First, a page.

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The team of Toma Susi at the University of Vienna uses a state-of-the-art electron microscope, the UltraSTEM, to manipulate strongly bound materials with atomic precision. Since the instruments are fully computerized, it is possible to show in a simulation how researchers actually use them. This allows for compelling and largely realistic presentations of the most recent research in materials science. A simulation game on display at the Vienna Technical Museum in a special exhibition is now available online, together with the latest research advance of silicon impurity manipulation in single-walled carbon nanotubes.
Electron microscopes enable much greater resolution than optical microscopes. While optical microscopes image using visible light and thus can image objects down to a thousandth of a millimeter, electron microscopes use electron beams and can image much smaller objects, down to individual atoms, such as silicon impurities in the lattice of graphene. The Nion UltraSTEM scanning transmission electron microscope of the University of Vienna allows a 50 million X magnification, and is fully computer-controlled. Since image contrast depends on how much the electrons are scattered at each location—which, in turn, is determined by the charge of the nucleus, with silicon having more protons than carbon—researchers can see directly where the impurities are located.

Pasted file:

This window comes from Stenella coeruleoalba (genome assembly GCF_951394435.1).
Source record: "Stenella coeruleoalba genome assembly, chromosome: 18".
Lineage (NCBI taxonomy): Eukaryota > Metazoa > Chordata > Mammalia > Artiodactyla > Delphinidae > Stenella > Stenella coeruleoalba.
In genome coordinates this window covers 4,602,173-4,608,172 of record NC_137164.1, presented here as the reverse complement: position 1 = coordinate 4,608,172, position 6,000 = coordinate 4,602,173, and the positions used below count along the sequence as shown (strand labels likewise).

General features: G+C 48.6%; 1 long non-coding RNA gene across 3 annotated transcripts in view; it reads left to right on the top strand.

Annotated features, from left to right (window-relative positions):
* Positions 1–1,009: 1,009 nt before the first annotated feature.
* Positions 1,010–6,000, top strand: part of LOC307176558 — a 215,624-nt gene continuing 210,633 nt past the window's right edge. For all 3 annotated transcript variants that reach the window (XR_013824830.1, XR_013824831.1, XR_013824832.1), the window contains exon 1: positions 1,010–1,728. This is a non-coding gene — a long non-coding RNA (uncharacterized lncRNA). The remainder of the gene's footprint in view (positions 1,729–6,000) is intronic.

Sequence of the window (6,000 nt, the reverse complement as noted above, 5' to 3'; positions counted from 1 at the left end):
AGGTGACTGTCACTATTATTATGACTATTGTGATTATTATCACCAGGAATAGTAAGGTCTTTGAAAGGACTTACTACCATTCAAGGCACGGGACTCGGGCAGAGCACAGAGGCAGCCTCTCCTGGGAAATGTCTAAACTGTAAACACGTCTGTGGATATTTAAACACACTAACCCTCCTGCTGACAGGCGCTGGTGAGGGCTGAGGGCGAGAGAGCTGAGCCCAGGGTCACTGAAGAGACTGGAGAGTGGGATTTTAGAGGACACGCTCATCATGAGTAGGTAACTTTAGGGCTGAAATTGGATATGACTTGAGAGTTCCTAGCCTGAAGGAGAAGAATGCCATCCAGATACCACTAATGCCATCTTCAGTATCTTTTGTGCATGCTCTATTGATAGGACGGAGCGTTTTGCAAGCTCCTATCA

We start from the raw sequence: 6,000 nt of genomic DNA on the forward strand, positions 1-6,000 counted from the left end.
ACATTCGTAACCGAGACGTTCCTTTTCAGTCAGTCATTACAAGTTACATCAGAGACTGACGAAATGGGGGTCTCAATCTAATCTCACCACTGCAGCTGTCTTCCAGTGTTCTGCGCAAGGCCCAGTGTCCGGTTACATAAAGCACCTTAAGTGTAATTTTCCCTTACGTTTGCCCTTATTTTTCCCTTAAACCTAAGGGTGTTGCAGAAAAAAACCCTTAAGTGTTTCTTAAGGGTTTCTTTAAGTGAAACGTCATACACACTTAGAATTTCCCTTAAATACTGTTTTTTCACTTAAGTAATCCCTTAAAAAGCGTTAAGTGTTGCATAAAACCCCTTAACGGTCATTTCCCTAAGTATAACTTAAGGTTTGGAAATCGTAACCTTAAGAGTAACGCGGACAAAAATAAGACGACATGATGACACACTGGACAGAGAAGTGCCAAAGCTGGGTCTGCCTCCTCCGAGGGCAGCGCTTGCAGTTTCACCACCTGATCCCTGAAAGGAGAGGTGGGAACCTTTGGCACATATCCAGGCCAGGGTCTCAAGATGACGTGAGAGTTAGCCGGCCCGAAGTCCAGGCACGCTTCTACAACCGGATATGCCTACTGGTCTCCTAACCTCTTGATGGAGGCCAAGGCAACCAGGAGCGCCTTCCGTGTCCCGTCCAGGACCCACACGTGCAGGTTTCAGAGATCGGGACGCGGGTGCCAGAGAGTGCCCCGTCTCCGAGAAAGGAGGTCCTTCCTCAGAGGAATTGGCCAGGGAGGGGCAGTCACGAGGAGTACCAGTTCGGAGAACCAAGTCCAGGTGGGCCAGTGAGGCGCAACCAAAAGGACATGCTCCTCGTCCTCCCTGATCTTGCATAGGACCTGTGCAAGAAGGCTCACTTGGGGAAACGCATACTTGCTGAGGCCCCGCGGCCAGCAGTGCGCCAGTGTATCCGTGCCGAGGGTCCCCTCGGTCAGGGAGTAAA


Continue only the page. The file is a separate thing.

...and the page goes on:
Addition - Imaging - Electron - Beam - Microscope
In addition to imaging, the focused electron beam of the microscope can be used to move the atoms. Each electron of the beam has a small chance of being scattered back by the nucleus of the targeted atom, giving the atom a small push in the opposite direction, as revealed by earlier research by the group. The electron beam scans across a graphene sample line...
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